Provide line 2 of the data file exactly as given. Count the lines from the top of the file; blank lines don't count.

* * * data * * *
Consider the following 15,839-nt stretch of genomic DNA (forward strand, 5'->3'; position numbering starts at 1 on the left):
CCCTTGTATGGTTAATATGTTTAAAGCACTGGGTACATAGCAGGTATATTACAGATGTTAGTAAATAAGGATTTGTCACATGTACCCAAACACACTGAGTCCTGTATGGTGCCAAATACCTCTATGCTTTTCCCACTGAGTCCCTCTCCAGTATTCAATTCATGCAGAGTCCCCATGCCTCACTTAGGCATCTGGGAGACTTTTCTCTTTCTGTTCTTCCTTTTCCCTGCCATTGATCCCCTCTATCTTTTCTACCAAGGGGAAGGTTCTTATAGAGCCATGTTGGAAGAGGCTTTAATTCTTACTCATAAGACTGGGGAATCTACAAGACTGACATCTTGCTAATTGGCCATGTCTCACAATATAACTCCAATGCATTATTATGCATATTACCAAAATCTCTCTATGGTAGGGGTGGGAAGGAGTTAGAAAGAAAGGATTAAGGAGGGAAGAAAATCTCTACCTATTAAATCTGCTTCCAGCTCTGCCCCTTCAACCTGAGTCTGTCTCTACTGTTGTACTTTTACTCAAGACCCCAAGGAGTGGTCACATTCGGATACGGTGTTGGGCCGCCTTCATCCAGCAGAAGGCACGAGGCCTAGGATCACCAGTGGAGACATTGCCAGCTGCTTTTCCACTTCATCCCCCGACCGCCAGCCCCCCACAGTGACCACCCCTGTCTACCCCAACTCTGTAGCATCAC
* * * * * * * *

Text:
CCCTTGTATGGTTAATATGTTTAAAGCACTGGGTACATAGCAGGTATATTACAGATGTTAGTAAATAAGGATTTGTCACATGTACCCAAACACACTGAGTCCTGTATGGTGCCAAATACCTCTATGCTTTTCCCACTGAGTCCCTCTCCAGTATTCAATTCATGCAGAGTCCCCATGCCTCACTTAGGCATCTGGGAGACTTTTCTCTTTCTGTTCTTCCTTTTCCCTGCCATTGATCCCCTCTATCTTTTCTACCAAGGGGAAGGTTCTTATAGAGCCATGTTGGAAGAGGCTTTAATTCTTACTCATAAGACTGGGGAATCTACAAGACTGACATCTTGCTAATTGGCCATGTCTCACAATATAACTCCAATGCATTATTATGCATATTACCAAAATCTCTCTATGGTAGGGGTGGGAAGGAGTTAGAAAGAAAGGATTAAGGAGGGAAGAAAATCTCTACCTATTAAATCTGCTTCCAGCTCTGCCCCTTCAACCTGAGTCTGTCTCTACTGTTGTACTTTTACTCAAGACCCCAAGGAGTGGTCACATTCGGATACGGTGTTGGGCCGCCTTCATCCAGCAGAAGGCACGAGGCCTAGGATCACCAGTGGAGACATTGCCAGCTGCTTTTCCACTTCATCCCCCGACCGCCAGCCCCCCACAGTGACCACCCCTGTCTACCCCAACTCTGTAGCATCAC